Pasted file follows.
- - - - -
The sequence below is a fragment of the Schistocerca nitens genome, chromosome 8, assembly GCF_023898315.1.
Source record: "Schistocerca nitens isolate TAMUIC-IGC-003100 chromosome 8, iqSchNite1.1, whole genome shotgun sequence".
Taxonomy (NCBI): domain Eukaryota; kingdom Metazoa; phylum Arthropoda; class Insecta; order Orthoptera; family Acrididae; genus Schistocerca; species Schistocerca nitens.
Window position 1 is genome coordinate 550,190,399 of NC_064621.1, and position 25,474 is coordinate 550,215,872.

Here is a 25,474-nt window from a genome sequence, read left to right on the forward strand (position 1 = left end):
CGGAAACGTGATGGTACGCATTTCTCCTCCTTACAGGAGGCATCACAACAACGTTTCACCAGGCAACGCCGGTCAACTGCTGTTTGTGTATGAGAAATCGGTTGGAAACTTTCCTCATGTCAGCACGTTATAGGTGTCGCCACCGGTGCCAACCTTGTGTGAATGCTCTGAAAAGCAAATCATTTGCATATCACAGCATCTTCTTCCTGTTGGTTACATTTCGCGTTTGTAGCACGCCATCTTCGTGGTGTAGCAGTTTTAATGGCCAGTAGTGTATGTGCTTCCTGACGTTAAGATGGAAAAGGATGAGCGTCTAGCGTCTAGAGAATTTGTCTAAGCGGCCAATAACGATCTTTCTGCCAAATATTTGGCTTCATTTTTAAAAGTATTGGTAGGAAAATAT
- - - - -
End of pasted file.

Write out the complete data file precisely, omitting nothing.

The sequence below is a fragment of the Schistocerca nitens genome, chromosome 8, assembly GCF_023898315.1.
Source record: "Schistocerca nitens isolate TAMUIC-IGC-003100 chromosome 8, iqSchNite1.1, whole genome shotgun sequence".
Taxonomy (NCBI): domain Eukaryota; kingdom Metazoa; phylum Arthropoda; class Insecta; order Orthoptera; family Acrididae; genus Schistocerca; species Schistocerca nitens.
Window position 1 is genome coordinate 550,190,399 of NC_064621.1, and position 25,474 is coordinate 550,215,872.

Here is a 25,474-nt window from a genome sequence, read left to right on the forward strand (position 1 = left end):
CGGAAACGTGATGGTACGCATTTCTCCTCCTTACAGGAGGCATCACAACAACGTTTCACCAGGCAACGCCGGTCAACTGCTGTTTGTGTATGAGAAATCGGTTGGAAACTTTCCTCATGTCAGCACGTTATAGGTGTCGCCACCGGTGCCAACCTTGTGTGAATGCTCTGAAAAGCAAATCATTTGCATATCACAGCATCTTCTTCCTGTTGGTTACATTTCGCGTTTGTAGCACGCCATCTTCGTGGTGTAGCAGTTTTAATGGCCAGTAGTGTATGTGCTTCCTGACGTTAAGATGGAAAAGGATGAGCGTCTAGCGTCTAGAGAATTTGTCTAAGCGGCCAATAACGATCTTTCTGCCAAATATTTGGCTTCATTTTTAAAAGTATTGGTAGGAAAATAT